New Invasive Tick Becomes Established in the United States

The longhorned tick (Haemaphysalis longicornis), also known as the Asian tick because it is native to Central and East Asia, including China, Korea, and Japan, as well as Pacific islands including Australia, New Zealand, Fiji, has now made its home in the United States. This is the first known invasive tick to become established in the United States in fifty years.

First discovered in New Jersey in November of 2017, it has now been found in New York, Pennsylvania, Maryland, Virginia, West Virginia, North Carolina and Arkansas. Attempts to eradicate the tick have failed and it is officially an established invasive species.

The longhorned tick is generally considered a livestock pest and is known in Australia as the bush tick and in New Zealand as the cattle tick. It is best known for transmitting an animal disease called theilerosis to cattle, which can cause considerable blood loss to animals and even occasionally cause the death of calves. It is also a bane to dairy farmers because it contributes to decreased milk production and important to sheep farmers because of decreased wool quantity and quality.

Longhorned ticks can multiply rapidly and can reproduce e sexually or by an asexual process called parthenogenesis. Thus, a female can continue to reproduce, even if no male ticks are around.

Although primarily an animal pest, unfortunately, outside the United States the longhorned tick has been known to carry and transmit diseases to humans. Agents of human diseases such as Lyme, spotted fever group rickettsiae, Ehrlichiosis and Anaplasmosis have been detected in longhorned ticks. H. longicornis has also been associated with Russian spring encephalitis, Japanese spotted fever, Powassan virus and Khasan virus, but is probably best known for transmitting SFTS (Severe Fever with Thrombocytopenia Syndrome). SFTS is caused by a phlebovirus and is mainly found in central and northeastern China but has also been reported in South Korea and Japan. The major clinical symptoms of SFTS are fever, vomiting, diarrhea, multiple organ failure, thrombocytopenia (low platelet count), leukopenia (low white blood cell count) and elevated liver enzyme levels. The syndrome has an overall fatality rate of about 15 percent (12-30 percent) but is notably more severe in the elderly with a fatality rate approaching fifty percent in persons over 60 years of age.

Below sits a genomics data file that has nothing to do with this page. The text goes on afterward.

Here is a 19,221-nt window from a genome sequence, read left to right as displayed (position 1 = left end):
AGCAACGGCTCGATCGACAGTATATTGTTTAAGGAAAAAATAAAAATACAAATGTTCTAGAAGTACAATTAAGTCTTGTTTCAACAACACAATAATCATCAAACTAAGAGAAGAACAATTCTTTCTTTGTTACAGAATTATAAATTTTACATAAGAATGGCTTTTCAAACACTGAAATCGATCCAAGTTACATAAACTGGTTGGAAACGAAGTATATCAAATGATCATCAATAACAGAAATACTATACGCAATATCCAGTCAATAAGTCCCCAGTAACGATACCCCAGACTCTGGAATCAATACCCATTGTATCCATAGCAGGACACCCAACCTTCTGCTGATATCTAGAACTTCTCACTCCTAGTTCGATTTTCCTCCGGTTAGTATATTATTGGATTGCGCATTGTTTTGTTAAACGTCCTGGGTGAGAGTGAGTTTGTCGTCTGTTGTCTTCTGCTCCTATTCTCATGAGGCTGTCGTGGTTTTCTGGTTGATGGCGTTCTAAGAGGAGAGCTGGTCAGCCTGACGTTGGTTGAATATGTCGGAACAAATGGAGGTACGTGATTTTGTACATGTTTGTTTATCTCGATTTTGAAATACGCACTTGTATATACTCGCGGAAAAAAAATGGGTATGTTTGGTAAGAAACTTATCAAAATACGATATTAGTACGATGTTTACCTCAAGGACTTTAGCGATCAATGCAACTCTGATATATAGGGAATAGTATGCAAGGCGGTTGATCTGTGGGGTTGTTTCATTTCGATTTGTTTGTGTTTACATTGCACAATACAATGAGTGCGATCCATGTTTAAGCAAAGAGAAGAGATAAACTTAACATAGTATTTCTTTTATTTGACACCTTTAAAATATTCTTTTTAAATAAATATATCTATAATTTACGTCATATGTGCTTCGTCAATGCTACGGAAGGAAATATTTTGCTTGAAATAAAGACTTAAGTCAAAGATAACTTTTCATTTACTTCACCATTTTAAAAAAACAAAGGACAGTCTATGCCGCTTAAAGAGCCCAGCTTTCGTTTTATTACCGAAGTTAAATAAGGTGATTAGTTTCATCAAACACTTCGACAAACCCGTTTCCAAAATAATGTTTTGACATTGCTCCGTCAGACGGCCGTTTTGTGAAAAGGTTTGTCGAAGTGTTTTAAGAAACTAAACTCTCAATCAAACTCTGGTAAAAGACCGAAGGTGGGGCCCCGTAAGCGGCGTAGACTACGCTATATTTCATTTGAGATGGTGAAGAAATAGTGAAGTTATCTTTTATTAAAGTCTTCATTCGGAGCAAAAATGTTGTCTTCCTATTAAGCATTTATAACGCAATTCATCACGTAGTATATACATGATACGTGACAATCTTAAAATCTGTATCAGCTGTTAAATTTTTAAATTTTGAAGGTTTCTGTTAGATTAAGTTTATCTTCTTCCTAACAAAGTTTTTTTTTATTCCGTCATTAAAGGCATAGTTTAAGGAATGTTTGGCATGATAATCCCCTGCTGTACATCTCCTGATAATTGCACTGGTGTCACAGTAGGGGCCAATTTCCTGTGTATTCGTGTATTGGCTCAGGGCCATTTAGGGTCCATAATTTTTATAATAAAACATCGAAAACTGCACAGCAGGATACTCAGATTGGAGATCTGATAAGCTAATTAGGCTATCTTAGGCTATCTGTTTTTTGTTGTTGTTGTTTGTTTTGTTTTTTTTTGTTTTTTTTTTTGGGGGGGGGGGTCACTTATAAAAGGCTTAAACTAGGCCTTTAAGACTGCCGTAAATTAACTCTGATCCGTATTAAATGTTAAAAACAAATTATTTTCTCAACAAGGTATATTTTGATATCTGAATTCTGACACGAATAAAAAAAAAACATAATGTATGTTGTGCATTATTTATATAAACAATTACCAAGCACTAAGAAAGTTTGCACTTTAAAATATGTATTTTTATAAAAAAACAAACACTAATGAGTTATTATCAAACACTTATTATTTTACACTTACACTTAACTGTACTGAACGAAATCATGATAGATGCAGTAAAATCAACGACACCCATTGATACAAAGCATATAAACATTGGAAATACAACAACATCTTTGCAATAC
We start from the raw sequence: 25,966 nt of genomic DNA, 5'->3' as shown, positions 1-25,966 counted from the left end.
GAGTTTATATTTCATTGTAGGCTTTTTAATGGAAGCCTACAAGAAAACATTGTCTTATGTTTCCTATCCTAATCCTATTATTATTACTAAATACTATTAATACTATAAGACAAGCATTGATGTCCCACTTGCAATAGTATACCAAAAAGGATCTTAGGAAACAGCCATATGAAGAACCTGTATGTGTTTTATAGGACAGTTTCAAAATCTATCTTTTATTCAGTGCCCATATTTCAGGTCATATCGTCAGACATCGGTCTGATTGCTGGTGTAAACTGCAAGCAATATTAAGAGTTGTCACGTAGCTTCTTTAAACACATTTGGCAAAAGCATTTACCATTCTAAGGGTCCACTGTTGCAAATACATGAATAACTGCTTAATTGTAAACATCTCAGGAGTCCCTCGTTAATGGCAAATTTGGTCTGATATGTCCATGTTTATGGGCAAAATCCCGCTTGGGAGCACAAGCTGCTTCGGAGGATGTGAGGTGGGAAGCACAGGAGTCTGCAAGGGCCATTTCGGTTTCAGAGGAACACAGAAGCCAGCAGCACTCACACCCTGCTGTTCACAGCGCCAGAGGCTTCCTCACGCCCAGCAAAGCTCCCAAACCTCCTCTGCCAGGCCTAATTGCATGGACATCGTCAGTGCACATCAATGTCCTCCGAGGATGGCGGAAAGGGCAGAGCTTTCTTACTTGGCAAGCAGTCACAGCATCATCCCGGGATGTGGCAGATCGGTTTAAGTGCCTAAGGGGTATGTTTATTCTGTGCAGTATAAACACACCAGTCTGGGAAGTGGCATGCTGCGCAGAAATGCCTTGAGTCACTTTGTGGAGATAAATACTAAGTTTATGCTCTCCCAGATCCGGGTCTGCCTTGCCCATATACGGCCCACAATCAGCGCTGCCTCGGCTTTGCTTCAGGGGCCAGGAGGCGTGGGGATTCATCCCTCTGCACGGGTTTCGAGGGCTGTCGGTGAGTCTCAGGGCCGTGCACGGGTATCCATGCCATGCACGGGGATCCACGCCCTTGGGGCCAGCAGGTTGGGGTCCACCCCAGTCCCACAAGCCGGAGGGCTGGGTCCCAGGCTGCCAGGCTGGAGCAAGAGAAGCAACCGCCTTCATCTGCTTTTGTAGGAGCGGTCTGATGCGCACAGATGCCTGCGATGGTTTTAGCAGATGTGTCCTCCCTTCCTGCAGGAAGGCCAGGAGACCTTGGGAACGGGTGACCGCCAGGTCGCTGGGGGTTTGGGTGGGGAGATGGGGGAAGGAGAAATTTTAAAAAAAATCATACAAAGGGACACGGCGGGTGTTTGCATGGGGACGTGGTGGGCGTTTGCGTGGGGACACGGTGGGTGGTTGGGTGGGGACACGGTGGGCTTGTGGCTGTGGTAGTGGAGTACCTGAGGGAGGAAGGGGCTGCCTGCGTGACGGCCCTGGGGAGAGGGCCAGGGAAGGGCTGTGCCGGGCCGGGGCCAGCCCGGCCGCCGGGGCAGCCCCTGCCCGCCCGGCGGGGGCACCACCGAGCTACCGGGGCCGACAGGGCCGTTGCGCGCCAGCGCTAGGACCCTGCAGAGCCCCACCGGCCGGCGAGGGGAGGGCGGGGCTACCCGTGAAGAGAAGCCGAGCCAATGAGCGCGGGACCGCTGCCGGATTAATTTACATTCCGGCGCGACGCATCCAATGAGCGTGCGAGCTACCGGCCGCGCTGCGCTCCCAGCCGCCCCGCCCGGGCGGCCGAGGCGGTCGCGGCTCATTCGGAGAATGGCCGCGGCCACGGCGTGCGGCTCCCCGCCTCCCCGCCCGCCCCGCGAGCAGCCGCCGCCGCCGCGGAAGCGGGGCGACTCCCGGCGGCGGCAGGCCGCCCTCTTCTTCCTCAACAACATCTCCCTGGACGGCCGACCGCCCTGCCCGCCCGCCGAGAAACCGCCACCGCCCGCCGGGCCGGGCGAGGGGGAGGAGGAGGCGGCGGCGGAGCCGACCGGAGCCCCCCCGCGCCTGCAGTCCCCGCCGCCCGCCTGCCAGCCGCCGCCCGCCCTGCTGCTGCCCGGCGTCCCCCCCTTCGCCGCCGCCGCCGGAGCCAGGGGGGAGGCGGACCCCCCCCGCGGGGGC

Luckily, despite having tested hundreds of these ticks in the United States, human pathogens have not so far been detected in the longhorned tick in the US.

People should use the same precautions that they do against domestic ticks, such as, when outdoors, using EPA-approved insect repellents and clothing that leaves less skin exposed, and that can act as a barrier to the ticks. Also remember to check for ticks after walking through woods or tall grass. Limit the likelihood of unwanted tick contact close to home. Maintain a trimmed lawn, remove weeds, and keep shrubs, bushes and other vegetation well pruned, particularly around patios and play areas.

When experiencing problems with ticks around the home, contact a licensed pest control professional who can select the most effective materials and develop a plan to combat the ticks. To learn about other tick species, view our tick Pest Guides.


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